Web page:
Alfa Romeo 6C 2300

Alfa Romeo 6C 2300 Mille Miglia (1938)

Alfa Romeo 6C 2300 Sport (1935)

Alfa Romeo 6C 2300
Alfa Romeo
2.3 L 2309 cc I6
The 6C 2300 (2309 cc) was designed by Vittorio Jano as a cheaper alternative to the 8C. In 1934 Alfa Romeo had become a state-owned enterprise. This year was presented a new 6C model with a newly designed, larger engine. Chassis technology, however, had been taken from the predecessor. One year later, a revised model, called the 6C 2300 B was presented. In this version the engine was placed in a completely newly designed chassis, with individual front suspension and rear swing axle, and hydraulic brakes. The 6C-2300 was produced in 760 copies with rigid axles and 870 copies of the B-model.
Alfa Romeo 6C 2300 Coupe (1938)

Alfa Romeo 6C 2300 Jankovits (1935)


Max power
Fuel system
Top speed
Number produced
6C 2300 Turismo
2,309 cc (140.9 cu in) DOHC I6
68 bhp (51 kW) @ 4400 rpm
single carburetor
120 km/h (75 mph)
6C 2300 Gran Turismo
2,309 cc (140.9 cu in) DOHC I6
76 bhp (57 kW) @ 4400 rpm
single carburetor
130 km/h (81 mph)
6C 2300B Gran Turismo
2,309 cc (140.9 cu in) DOHC I6
76 bhp (57 kW) @ 4400 rpm
single carburetor
130 km/h (81 mph)
6C 2300 Pescara
2,309 cc (140.9 cu in) DOHC I6
95 bhp (71 kW) @ 4500 rpm
double carburetor
145 km/h (90 mph)
6C 2300B Pescara
2,309 cc (140.9 cu in) DOHC I6
95 bhp (71 kW) @ 4500 rpm
double carburetor
145 km/h (90 mph
6C 2300 B Corto/Lungo
2,309 cc (140.9 cu in) DOHC I6
6C 2300 B Mille Miglia
2,309 cc (140.9 cu in) DOHC I6

Aerodinamica Spyder

In 1935, the brothers Gino and Oscar Jankovitz, started the project of a one-off mid-engine prototype on an own, ladder-type chassis, powered by an Alfa Romo 6C2300 Turismo engine (no. 700316 in 1934 from a Berlina). The brothers Jankovitz were inspired, for their prototype, called the Alfa Romeo Aerodinamica Spider, by Paul Jaray's aerodynamic theories ponton styling — a genre that would overtake automobile styling and last until the 1960s.
Based on documents kept in the family Jankovits the history of the car's development is as follows: summary of the "Aerospider" Alfa Romeo Jankovits - 6 C 2300 Aerodinamica Spider "Aerospider" (constructed 1934–1937).

Alfa Romeo 6C 2300 Aerodinamica Spider
The construction of the car took many years, and the result differed somewhat from the earliest drawings, while retaining a strong ladder type chassis fitted with US-sourced suspension components. The aerodynamically interesting body, a quite heavy steel construction with high and large windshield, was fitted to the car years later as the rolling chassis had already been registered in Fiume (I) (2757 FM) before the war.
The Aerospider represents
  • The first supercar of “modern” sports car design.
  • The first mid-engined car with central driving position (albeit Lancia deposited a patent for a central driven design in 1934).
  • The first car designed to take account of newly developed principles of aerodynamics, to provide low-drag both externally and internally.
It had:
  • flowing lines with a low body profile, a steep short radiator grille and a long descending tail; side wings with a convex surface at each side of the car, and concave surfaces towards the midline, resulting in a cross-section resembling a bat
  • a straight upper line to the silhouette of the side of the car, without interruptions or steps
  • a streamlined bodyshell which minimised disturbance to the air flow. For the first time in car design door handles and lights were integrated into the body of the car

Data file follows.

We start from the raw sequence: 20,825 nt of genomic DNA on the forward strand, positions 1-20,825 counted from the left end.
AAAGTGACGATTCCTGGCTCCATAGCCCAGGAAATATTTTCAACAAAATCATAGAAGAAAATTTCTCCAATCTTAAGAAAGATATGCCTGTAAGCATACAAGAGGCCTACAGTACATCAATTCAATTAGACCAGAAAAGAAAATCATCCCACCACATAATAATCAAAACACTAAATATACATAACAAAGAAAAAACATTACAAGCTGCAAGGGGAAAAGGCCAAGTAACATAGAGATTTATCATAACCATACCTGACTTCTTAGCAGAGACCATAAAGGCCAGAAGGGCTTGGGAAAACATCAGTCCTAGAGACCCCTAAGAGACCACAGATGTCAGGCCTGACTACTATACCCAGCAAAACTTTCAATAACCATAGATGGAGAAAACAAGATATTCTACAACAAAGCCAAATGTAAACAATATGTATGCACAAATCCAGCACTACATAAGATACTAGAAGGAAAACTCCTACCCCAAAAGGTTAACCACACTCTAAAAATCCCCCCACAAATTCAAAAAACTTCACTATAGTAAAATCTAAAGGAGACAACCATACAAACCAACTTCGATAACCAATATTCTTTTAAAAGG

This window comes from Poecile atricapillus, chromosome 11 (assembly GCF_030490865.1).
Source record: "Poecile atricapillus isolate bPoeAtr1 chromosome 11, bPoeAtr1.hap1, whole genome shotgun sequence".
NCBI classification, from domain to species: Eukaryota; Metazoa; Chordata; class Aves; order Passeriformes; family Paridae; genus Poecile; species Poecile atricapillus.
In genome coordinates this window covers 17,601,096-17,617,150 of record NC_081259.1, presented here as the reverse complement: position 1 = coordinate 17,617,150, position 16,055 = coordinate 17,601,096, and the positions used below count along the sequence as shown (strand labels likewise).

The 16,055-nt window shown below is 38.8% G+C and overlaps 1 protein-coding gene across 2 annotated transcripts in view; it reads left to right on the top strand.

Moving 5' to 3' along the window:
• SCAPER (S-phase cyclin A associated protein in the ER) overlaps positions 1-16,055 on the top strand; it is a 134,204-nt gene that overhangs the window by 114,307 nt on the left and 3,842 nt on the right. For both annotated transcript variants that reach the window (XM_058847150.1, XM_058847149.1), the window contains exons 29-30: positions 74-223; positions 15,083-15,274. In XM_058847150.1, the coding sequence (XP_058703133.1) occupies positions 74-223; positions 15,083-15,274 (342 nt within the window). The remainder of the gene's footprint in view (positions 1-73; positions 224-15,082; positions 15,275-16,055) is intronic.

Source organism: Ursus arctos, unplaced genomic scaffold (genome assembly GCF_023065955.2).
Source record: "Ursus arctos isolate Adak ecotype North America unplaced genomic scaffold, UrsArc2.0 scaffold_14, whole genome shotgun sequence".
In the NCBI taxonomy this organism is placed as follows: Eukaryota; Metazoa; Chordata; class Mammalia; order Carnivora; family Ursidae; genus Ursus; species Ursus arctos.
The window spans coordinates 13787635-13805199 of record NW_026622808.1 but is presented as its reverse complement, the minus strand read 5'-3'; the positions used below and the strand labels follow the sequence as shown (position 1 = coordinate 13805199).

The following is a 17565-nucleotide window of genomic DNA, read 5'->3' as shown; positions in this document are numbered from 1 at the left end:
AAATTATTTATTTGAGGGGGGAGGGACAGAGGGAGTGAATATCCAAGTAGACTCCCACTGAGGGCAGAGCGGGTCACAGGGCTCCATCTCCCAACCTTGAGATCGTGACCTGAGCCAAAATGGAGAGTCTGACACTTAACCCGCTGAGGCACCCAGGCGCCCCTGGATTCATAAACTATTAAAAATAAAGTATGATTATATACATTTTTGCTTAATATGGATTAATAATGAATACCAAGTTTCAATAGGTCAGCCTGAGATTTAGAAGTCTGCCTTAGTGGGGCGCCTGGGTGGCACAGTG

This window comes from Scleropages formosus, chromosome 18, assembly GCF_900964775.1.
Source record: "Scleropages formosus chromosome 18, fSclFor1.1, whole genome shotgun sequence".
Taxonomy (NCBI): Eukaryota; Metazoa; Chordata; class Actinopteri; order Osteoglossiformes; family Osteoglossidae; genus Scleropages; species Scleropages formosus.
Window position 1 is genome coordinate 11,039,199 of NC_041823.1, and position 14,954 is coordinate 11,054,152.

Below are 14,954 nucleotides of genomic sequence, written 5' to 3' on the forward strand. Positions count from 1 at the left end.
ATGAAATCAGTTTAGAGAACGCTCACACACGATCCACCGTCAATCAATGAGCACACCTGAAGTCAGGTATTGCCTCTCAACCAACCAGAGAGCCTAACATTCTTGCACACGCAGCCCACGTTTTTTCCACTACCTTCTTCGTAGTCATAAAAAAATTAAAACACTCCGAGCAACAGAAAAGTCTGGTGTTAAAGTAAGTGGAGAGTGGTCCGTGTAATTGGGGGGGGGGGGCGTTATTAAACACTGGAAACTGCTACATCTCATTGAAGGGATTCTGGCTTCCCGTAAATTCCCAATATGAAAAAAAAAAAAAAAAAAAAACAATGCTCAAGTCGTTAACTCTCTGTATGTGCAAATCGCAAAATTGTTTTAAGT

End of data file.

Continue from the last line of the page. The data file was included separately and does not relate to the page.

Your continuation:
• a body design with air inlets in zones of high air pressure, and with the outlets of heated air from the engine and brakes in areas of low pressure.
The first car which was designed for high speeds by using:
  • a body which fully enveloped the underside of the car to reduce air turbulence beneath it
  • an aerodynamic front design to reduce front lift of the car
This aerodynamic design was in some respects advanced for its times, and a forerunner of modern sports car.
The car had some advanced features for being a pre-war project. It was the first car in history to use:
  • a two-circuit brake system with adjustable duplex brakes, with an equaliser which could avoid overbraking by changing the distribution of braking force between the front and rear brakes during driving.
  • a hydraulically assisted clutch
  • a horizontal radiator which made it possible to design the lowest front profile of any pre-war car
  • “silent bloc” bushes
  • disc style flexible couplings, later called “Hardy discs”
  • exhaust pipes of equal length for better performance
  • improved intake of air to reduce the pressure drop
  • a unique system of gear change with pre-selection
  • features which were designed to avoid the specific problems of a mid-engined racing car, such as overheating and abrupt spinning, which had still not been fully resolved 30 years later.

Technical description

  • Dimensions:
  • length: 4,750 mm (187.0 in)
  • width: 1,720 mm (67.7 in)
  • height: 1,030 mm (40.6 in) (1,150 mm (45.3 in) with windscreen)
  • wheelbase: 2,800 mm (110.2 in)
  • track: 1,560 mm (61.4 in) (front), 1,505 mm (59.3 in) (rear)
  • weight: 950 kg (2,090 lb) (dry)
The engine compartment of the Alfa Aerodinamica Spider
Engine: Alfa Romeo 6 C 2300 engine tipo Turismo, built in 1934, No. 700316, placed behind the driver, iron-block, light alloy head, dual-overhead-cam 2309 cc, straight-six, camshafts chain-driven, spur gears, wet sump lubrication, three dual Weber 36 D 04 carburettors, improved intake of combustion air, adjustable timing of ignition.
  • and speed: over 140 mph (230 km/h) for sports version.
*Transmission: Alfa Romeo 4-speed plus reverse, mounted with Hardy disc behind the engine, driven rear wheels, hydraulically assisted clutch, pre-selective gearbox